NEW YORK, Jan 7 (IFR) - The US securitization industry on Monday said part of the new banking regulations known as Basel III, allowing securities backed by residential mortgages to satisfy bank liquidity requirements, may be unworkable in the United States.
While initially welcoming the proposed rule, the American Securitization Forum (ASF), the industry's main lobby group, said that many US housing loans ultimately could not qualify for inclusion.
"For this to work, US regulators will have to deviate from the precise proposals of the Basel Committee," ASF executive director Tom Deutsch told IFR.
The committee, made up of top bankers and regulators from across the world, has been crafting new regulations to shore up banks and try to prevent another global financial crisis.
Requiring banks to hold more capital to offset potential losses is one of the key planks of the new Basel rules.
One proposal has been to allow banks to count private label RMBS, derivatives products underpinned by residential mortgages that caused havoc in the crisis when underlying loans went sour, as capital collateral.
The proposed rules already would allow banks to use so-called agency RMBS, securities that carry government backing.
But the committee has said that for RMBS to qualify, the underlying loans would have be full-recourse loans - those which allow lenders to come after borrowers if their houses are sold in distress for less than the amount still owed.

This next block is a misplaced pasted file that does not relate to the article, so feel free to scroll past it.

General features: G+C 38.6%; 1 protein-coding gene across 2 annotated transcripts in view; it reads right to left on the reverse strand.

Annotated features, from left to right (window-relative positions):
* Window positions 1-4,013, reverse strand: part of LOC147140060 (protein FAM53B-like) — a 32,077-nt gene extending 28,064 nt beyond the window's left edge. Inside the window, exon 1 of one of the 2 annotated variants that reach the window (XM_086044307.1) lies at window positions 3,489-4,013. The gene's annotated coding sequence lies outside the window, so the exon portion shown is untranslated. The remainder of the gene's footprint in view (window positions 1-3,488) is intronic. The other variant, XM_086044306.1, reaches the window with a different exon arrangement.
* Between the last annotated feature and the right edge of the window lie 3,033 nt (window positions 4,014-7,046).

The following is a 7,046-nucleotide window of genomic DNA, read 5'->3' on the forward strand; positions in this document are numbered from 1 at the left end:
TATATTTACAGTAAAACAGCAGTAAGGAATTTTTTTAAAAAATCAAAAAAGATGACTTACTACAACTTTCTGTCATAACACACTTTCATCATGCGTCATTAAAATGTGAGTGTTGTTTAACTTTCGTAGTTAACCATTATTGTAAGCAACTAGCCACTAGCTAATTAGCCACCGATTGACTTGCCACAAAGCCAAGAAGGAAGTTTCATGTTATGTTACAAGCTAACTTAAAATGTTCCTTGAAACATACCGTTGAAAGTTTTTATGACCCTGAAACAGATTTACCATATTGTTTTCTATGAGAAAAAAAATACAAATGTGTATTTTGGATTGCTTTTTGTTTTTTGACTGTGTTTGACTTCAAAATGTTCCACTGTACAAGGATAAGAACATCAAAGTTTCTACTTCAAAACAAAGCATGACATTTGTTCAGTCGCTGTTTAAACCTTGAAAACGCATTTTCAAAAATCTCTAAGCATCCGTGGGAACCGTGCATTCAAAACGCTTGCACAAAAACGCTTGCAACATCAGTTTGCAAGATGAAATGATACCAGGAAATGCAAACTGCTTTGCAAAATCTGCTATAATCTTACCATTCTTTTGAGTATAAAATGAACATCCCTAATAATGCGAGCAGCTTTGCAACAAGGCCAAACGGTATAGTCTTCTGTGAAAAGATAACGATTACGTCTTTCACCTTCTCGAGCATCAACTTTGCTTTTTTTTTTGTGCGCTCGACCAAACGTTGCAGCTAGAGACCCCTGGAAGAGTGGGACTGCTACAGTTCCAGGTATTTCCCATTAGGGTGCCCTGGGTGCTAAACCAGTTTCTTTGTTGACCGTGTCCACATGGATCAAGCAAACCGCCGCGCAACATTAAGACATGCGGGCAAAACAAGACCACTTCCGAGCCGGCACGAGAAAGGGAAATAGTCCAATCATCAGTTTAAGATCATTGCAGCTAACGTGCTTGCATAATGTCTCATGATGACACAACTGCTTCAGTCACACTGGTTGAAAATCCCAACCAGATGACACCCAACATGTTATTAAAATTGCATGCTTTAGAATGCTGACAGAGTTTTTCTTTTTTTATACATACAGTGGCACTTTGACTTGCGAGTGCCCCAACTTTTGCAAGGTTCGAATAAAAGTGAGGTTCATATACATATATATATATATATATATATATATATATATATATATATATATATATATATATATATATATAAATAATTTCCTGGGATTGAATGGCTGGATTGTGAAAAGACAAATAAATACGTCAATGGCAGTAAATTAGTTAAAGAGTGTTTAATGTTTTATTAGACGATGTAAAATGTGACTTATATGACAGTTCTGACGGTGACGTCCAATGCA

The ASF said that at least a dozen states in the US - including California, the most important state for real-estate securitization - only allow non-recourse loans.
"The rule cannot possibly have this 'recourse' requirement in the US," Deutsch said. "RMBS will not be able to qualify under (this) unless US regulators adapt this to US law."
The industry group at first had hoped that allowing RMBS to be used as part of the liquidity buffer for banks would help start to revive a sector that has seen a sharp downturn since the crisis.
"It would have increased demand for these securities by banks," Deutsch said.
"By increasing overall demand, it would ultimately increase supply down the road and would have been a net positive for private capital to come back into the mortgage market."
In the aftermath of the financial crisis, much of it brought on by sub-prime mortgages used to underpin securities that were then repackaged to investors, more than 90% of US residential mortgages are made via US government agencies such as Fannie Mae .
Only US$6bn of new private mortgage bonds were issued in 2012.
The Basel proposals, which are to be implemented over a number of years, aim among other goals to ensure that banks have sufficient assets in the event of heavy financial stress.
A previous iteration of the rule allowed agency MBS to be used to meet the requirement, technically known as the liquidity coverage ratio or LCR.
Analysts said that it wasn't clear whether so-called agency collateralized mortgage obligations (CMOs) would also be accepted.
But some said that the increased marketability of private MBS might lead to banks reducing their vast holdings of agency MBS.
"Banks now have a broader menu to choose from - a broader competing set of solutions and securities to post in order to satisfy the LCR," said Steven Abrahams, an RMBS analyst at Deutsche Bank.
"This means that there might be less of a need for Basel-compliant institutions to reach for agency MBS."